BOB HIRSHON (host):
The secrets of frog skin…I’m Bob Hirshon and this is Science Update.
Listener Courtney Fenwick of Washington, DC wrote to ask why the skin of many amphibians is slimy. We asked amphibian conservation biologist Brain Gratwicke of the National Zoo. He explains that mucus on the skin serves different functions depending on the species. It protects some amphibians from predation.
BRAIN GRATWICKE (Smithsonian National Zoological Park):
It’s really tough to catch a really slimy frog. They’re very very slippery.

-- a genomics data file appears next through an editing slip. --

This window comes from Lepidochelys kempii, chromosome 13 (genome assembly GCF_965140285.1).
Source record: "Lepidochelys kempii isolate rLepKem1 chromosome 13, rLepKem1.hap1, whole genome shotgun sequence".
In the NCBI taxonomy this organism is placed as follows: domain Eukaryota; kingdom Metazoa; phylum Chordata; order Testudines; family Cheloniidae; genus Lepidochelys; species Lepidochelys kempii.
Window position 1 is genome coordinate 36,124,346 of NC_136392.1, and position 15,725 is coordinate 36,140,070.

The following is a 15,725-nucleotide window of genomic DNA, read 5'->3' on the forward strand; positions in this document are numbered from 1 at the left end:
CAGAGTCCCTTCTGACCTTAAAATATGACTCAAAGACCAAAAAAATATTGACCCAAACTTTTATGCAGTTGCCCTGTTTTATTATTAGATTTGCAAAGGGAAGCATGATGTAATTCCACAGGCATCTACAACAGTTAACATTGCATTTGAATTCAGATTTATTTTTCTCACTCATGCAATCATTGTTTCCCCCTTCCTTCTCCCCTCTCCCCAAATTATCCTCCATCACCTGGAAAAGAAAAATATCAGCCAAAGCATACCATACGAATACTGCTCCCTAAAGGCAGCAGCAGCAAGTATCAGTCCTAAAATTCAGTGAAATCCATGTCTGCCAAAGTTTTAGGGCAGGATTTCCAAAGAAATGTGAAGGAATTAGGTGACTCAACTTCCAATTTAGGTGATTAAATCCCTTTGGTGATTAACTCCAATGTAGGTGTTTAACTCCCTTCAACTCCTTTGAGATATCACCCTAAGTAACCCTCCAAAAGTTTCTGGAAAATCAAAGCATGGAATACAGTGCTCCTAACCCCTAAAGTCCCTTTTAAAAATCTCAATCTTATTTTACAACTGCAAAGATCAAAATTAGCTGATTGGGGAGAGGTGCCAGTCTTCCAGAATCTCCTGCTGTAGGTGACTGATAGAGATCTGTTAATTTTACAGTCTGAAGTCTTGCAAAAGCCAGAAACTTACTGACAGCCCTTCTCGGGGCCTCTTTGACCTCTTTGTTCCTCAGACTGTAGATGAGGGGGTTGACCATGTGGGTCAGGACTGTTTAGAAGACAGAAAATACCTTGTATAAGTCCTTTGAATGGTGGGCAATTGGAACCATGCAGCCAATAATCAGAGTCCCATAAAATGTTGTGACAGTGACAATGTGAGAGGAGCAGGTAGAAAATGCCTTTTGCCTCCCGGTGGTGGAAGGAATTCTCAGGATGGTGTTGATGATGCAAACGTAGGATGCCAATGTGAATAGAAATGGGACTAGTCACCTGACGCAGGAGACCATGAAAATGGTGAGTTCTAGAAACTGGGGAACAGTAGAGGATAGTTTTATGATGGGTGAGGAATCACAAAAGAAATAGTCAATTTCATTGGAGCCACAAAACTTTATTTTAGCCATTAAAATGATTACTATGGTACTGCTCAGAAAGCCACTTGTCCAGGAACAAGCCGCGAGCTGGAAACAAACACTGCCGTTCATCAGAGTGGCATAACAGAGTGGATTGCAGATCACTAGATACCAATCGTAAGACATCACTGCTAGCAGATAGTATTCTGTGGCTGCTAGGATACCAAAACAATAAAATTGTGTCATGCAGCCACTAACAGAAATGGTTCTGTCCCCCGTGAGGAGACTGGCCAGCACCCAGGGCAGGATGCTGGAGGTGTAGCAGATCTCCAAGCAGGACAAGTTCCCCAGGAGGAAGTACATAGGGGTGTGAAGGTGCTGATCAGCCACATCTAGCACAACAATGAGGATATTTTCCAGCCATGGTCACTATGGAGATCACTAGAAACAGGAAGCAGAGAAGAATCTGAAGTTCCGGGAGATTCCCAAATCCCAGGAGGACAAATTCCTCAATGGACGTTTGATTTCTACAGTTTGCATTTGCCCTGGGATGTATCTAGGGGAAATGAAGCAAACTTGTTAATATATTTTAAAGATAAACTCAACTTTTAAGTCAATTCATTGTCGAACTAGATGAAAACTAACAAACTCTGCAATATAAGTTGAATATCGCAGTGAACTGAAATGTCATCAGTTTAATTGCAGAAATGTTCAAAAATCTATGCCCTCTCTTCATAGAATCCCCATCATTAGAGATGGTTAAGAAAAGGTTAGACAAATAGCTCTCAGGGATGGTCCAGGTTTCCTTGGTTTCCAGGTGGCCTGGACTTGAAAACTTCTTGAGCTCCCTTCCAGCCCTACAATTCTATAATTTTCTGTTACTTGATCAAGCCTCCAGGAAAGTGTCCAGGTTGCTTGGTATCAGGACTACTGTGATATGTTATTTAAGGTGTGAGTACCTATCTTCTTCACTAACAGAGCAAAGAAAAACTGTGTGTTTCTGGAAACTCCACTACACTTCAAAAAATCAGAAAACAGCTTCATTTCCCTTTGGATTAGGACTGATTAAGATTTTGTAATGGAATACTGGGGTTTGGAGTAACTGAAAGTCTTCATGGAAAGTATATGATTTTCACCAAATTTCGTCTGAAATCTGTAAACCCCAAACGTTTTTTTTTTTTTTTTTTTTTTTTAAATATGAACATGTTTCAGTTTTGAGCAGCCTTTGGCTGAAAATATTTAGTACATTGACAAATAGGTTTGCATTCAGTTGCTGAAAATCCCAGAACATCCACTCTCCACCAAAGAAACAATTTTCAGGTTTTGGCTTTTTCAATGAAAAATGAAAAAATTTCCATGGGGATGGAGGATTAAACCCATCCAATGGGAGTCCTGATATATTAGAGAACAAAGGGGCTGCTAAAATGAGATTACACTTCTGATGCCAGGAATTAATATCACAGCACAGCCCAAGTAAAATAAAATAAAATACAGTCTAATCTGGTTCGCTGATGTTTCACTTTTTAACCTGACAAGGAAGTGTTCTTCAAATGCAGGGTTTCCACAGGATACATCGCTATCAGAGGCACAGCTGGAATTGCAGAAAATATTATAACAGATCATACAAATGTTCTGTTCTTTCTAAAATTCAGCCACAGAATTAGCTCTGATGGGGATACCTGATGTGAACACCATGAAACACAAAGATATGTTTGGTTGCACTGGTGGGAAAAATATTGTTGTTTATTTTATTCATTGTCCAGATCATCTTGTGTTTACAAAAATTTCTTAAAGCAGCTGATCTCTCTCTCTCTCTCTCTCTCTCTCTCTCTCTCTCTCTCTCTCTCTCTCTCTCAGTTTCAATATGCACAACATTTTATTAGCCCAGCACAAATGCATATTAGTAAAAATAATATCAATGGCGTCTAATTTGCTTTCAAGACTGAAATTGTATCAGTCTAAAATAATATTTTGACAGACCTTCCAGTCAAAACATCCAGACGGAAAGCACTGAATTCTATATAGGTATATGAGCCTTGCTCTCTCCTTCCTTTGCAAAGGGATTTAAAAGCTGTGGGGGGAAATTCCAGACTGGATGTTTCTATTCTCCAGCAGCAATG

He says slimy skin also sometimes contains antimicrobial chemicals that guard against infection. Mucus can also provide a moist surface for moving oxygen and carbon dioxide into and out of tissues. But Gratwicke says many amphibians such as toads aren’t slimy because they live in dry habitats, where dry skin protects them from dehydration. And if you have a science question, give us a call at 1-800-why-isit. I’m Bob Hirshon, for AAAS, the science society.